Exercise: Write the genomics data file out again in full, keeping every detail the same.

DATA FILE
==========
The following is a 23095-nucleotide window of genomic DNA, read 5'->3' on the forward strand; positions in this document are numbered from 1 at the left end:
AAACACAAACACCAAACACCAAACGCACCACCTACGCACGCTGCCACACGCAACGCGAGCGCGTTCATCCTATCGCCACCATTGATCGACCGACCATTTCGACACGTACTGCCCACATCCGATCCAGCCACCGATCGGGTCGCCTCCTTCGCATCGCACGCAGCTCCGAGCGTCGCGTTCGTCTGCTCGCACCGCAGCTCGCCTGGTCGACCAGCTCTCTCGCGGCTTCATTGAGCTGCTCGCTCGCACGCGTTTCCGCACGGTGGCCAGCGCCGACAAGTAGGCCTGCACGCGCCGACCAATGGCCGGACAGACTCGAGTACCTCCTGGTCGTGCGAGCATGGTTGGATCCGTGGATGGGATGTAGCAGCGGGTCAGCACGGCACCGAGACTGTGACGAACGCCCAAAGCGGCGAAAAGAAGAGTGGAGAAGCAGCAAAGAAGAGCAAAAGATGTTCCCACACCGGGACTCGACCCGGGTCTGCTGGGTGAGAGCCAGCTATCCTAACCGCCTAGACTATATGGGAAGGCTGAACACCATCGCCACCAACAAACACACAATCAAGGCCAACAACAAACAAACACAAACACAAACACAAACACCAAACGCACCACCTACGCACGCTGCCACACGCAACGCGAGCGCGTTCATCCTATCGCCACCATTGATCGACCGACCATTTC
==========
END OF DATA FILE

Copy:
The following is a 23095-nucleotide window of genomic DNA, read 5'->3' on the forward strand; positions in this document are numbered from 1 at the left end:
AAACACAAACACCAAACACCAAACGCACCACCTACGCACGCTGCCACACGCAACGCGAGCGCGTTCATCCTATCGCCACCATTGATCGACCGACCATTTCGACACGTACTGCCCACATCCGATCCAGCCACCGATCGGGTCGCCTCCTTCGCATCGCACGCAGCTCCGAGCGTCGCGTTCGTCTGCTCGCACCGCAGCTCGCCTGGTCGACCAGCTCTCTCGCGGCTTCATTGAGCTGCTCGCTCGCACGCGTTTCCGCACGGTGGCCAGCGCCGACAAGTAGGCCTGCACGCGCCGACCAATGGCCGGACAGACTCGAGTACCTCCTGGTCGTGCGAGCATGGTTGGATCCGTGGATGGGATGTAGCAGCGGGTCAGCACGGCACCGAGACTGTGACGAACGCCCAAAGCGGCGAAAAGAAGAGTGGAGAAGCAGCAAAGAAGAGCAAAAGATGTTCCCACACCGGGACTCGACCCGGGTCTGCTGGGTGAGAGCCAGCTATCCTAACCGCCTAGACTATATGGGAAGGCTGAACACCATCGCCACCAACAAACACACAATCAAGGCCAACAACAAACAAACACAAACACAAACACAAACACCAAACGCACCACCTACGCACGCTGCCACACGCAACGCGAGCGCGTTCATCCTATCGCCACCATTGATCGACCGACCATTTC